My food philosophy
Another community meal is over at Lilly's Cozy Cove, and another family is hooked on the comfort of our apartments decorated by Laura and the yumminess of my food. We started offering cooking classes and meals to our guests this spring, on the 41st anniversary of the beginning of my cooking career. In that time, I have seen a lot of fads and trends in cooking food, to mention just a few. The partially cooked black beans were a big hit in the 80’s; the “mile high” plates in the 90’s were in; the combine-whatever-flavors- together just to get noticed in the early 2000’s, and now the appetizer portion sized entrees with 3 dots of sauce, and a full-size entree price tag. With us starting a new business and living in a country where quality fine dining places are true rarity, I am not interested in eating dots of sauce on my plate and paying the full-size entree prices for appetizer-size portions.
I was trained in a formal culinary school, where they teach the basics of classical French cuisine. In my late teens I thought that cooks who made stuff that someone else created were boring and uncreative. My opinion changed when I went to work in a French kitchen and studied under a Japanese chef. Our cuisine, which I would describe as classical French with a lighter Asian flair, ranked us the 3rd best restaurant in the Chicago area at that time. This Japanese chef has remained my inspiration to this day, because he showed me that classical cuisine, with added personal flair of a chef, gives excellent food and leaves plenty of space for creative expression, without losing the real look of the food on a plate.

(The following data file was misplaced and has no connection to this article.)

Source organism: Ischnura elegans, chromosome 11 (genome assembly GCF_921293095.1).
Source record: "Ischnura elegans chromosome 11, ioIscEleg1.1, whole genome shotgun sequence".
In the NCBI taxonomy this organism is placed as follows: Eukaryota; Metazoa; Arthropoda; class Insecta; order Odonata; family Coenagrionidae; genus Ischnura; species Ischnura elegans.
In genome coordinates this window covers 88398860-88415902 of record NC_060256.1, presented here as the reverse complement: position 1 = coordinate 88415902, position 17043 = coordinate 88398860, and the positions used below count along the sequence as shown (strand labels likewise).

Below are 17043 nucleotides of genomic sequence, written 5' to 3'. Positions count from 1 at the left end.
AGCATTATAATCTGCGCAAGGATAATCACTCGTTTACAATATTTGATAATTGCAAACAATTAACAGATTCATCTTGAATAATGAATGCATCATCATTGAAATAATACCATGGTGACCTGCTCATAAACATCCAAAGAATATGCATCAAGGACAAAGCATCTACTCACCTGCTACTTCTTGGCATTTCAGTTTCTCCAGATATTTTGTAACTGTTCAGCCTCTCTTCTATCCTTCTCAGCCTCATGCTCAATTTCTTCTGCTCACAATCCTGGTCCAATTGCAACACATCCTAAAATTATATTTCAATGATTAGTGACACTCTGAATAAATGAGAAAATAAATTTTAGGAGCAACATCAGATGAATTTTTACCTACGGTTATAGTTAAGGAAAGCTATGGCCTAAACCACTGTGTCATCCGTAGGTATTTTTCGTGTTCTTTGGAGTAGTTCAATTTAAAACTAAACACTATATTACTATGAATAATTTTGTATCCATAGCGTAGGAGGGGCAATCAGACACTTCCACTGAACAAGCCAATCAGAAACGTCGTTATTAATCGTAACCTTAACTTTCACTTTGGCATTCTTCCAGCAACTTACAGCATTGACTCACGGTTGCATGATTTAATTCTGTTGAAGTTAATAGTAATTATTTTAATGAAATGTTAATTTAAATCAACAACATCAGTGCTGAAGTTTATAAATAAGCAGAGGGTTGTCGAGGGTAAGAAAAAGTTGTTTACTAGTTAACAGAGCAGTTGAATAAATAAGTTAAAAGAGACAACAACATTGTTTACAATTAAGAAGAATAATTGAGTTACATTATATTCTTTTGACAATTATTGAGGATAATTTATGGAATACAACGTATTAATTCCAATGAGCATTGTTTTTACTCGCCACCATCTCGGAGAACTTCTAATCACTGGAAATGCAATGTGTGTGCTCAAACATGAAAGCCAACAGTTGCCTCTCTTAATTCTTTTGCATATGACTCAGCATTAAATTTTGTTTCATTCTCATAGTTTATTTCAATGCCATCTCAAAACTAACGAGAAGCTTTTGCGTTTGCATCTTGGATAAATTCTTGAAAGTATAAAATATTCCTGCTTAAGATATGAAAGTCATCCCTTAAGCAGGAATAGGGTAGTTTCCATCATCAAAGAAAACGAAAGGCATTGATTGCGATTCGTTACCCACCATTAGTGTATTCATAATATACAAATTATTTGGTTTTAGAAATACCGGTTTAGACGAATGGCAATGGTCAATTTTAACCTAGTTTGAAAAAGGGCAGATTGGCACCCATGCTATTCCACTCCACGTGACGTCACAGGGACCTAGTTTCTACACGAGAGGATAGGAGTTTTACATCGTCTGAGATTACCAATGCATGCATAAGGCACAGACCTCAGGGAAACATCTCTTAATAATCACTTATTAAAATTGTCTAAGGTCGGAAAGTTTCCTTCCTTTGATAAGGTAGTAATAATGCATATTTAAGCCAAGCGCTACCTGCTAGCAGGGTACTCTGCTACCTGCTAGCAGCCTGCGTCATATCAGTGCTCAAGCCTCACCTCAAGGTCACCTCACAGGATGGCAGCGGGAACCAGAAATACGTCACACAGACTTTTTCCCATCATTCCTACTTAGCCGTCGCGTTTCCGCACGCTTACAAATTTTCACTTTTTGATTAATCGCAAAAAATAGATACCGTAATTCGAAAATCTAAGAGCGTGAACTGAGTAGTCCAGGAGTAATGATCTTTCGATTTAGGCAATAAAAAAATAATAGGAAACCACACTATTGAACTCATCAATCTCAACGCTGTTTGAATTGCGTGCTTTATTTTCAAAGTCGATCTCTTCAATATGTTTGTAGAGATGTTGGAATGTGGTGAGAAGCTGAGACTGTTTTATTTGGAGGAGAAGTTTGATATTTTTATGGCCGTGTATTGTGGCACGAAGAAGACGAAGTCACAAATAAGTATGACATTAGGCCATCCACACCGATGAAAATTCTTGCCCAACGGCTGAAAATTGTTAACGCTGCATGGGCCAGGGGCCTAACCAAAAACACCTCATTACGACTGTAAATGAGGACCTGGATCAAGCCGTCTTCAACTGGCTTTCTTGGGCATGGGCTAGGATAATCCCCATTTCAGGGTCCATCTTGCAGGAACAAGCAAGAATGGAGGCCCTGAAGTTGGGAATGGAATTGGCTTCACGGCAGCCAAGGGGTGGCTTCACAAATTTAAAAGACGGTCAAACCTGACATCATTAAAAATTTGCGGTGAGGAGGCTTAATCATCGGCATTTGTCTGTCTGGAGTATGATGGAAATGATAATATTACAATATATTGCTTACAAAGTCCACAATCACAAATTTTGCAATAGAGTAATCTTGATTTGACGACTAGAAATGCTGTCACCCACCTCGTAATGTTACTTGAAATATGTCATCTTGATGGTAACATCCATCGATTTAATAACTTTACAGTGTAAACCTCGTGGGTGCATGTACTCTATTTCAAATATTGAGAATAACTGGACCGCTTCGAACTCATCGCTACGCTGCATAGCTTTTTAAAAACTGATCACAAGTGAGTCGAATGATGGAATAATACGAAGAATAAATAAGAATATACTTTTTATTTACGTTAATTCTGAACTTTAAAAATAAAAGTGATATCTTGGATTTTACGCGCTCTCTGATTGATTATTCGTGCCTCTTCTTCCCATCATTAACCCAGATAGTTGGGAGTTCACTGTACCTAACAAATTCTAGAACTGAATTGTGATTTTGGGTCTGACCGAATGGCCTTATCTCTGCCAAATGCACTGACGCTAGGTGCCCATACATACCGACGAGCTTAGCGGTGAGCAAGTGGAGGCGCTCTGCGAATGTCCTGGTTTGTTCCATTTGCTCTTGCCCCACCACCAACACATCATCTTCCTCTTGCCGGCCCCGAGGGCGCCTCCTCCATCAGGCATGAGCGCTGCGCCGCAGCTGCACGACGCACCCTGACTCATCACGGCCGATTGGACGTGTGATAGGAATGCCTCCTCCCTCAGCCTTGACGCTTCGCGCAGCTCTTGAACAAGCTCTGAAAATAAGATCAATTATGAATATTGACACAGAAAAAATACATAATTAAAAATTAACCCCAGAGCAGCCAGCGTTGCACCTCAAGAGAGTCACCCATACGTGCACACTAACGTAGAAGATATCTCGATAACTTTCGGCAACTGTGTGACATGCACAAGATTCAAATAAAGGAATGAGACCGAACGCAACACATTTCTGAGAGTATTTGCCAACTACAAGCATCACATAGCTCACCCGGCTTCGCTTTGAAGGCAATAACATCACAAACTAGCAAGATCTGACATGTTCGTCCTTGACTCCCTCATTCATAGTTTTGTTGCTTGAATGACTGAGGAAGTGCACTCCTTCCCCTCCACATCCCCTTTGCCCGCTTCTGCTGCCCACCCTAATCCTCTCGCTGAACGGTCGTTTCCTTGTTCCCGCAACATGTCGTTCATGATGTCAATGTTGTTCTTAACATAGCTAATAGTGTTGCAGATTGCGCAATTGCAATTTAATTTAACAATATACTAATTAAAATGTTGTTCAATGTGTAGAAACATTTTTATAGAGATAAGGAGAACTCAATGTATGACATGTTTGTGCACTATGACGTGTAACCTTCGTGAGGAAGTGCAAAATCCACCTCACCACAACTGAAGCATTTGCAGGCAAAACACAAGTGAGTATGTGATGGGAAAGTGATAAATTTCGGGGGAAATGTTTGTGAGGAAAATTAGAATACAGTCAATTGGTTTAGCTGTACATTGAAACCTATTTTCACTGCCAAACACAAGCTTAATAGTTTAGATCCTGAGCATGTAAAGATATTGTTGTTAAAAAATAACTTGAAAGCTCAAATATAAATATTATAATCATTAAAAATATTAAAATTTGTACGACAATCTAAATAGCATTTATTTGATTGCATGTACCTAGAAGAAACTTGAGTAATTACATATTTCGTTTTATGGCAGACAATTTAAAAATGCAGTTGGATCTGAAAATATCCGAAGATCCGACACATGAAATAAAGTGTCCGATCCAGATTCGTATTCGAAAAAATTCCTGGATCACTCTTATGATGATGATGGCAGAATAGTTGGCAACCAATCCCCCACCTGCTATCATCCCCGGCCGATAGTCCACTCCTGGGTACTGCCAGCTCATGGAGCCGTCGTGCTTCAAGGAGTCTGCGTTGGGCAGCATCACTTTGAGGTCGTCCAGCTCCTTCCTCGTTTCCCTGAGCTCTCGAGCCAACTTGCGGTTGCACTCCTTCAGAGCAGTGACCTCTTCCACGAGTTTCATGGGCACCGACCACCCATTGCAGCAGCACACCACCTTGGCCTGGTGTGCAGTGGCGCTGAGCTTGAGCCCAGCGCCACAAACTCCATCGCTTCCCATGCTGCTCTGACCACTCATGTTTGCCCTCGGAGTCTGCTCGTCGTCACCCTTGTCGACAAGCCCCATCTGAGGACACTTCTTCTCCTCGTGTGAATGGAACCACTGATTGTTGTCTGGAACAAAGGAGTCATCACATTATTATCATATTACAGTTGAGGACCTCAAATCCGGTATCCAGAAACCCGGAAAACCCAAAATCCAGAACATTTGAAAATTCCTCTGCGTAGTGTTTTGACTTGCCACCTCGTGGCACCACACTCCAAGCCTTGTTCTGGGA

Now that I am older and have had a chance to travel a bit and meet people from different parts of the world, my dream cuisine is international cuisine with a twist. I love to learn about national dishes of different countries and to try them out at home, with some additions of my own, based on either the ingredients I think would add to the overall dish, or the ingredients that are indigenous to the area and that are in season. If judged by our guests returning from last year and our friends and family coming back for another one of my meals, looks like my cooking flair is popular.
Living in a small coastal town of a country with its own, well-known, traditional cuisine that is a novelty to me has allowed me a chance to explore the traditional Croatian dishes and add my own flair, just like my role model chef Terou Kinoshita did, years ago. For example, when I make peka, which is an old world type of cooking here in Croatia, where the food is cooked in a steel cauldron and buried in coals, I marinate the meat in chermoula sauce. Chermoula historically comes from Algeria and Morocco, and is often used on seafood. I think it is the perfect marinade for the long-roasted peka meat to add flavor, but also to help keep the meat moist. We love to do community meals here with our friends and family, and they keep coming back and asking that I marinade the peka meat. This to me, is an excellent feedback that my peka is good, despite it being different. People can get peka anywhere in Croatia, but there is only one place where they can get chef Joe’s peka, and that’s at Lilly’s Cozy Cove. I also like to visit a nearby fish market for some fresh fish, caught the night before, fillet it and cook it in a salt crust. Or, whip up a good ol’ home-made pasta with seafood. Yum!!!
I could spend days in my kitchen and create menus that will enchant any eater and make them come back for more. Yes, for right now my food comes with a room at our b&b, since I only cook for our own guests, friends and family, but who knows, maybe one day soon we’ll find a way to serve more people in the relaxing atmosphere of our back yard.